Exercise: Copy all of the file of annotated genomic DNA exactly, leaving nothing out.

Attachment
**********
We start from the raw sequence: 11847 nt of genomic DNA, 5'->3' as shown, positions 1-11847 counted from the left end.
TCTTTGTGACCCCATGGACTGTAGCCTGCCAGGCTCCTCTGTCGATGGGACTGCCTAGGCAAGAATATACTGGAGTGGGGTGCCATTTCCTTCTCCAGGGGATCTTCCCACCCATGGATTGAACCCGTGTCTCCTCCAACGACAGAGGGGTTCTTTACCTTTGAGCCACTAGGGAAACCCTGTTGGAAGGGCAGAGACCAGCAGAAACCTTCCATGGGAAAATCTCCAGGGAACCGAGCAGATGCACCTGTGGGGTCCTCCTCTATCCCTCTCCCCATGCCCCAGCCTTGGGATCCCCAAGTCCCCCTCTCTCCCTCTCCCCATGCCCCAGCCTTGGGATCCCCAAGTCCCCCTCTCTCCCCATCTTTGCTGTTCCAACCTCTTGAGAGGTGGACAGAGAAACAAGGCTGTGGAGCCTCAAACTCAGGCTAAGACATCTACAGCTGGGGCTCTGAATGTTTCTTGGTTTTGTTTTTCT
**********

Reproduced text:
We start from the raw sequence: 11847 nt of genomic DNA, 5'->3' as shown, positions 1-11847 counted from the left end.
TCTTTGTGACCCCATGGACTGTAGCCTGCCAGGCTCCTCTGTCGATGGGACTGCCTAGGCAAGAATATACTGGAGTGGGGTGCCATTTCCTTCTCCAGGGGATCTTCCCACCCATGGATTGAACCCGTGTCTCCTCCAACGACAGAGGGGTTCTTTACCTTTGAGCCACTAGGGAAACCCTGTTGGAAGGGCAGAGACCAGCAGAAACCTTCCATGGGAAAATCTCCAGGGAACCGAGCAGATGCACCTGTGGGGTCCTCCTCTATCCCTCTCCCCATGCCCCAGCCTTGGGATCCCCAAGTCCCCCTCTCTCCCTCTCCCCATGCCCCAGCCTTGGGATCCCCAAGTCCCCCTCTCTCCCCATCTTTGCTGTTCCAACCTCTTGAGAGGTGGACAGAGAAACAAGGCTGTGGAGCCTCAAACTCAGGCTAAGACATCTACAGCTGGGGCTCTGAATGTTTCTTGGTTTTGTTTTTCT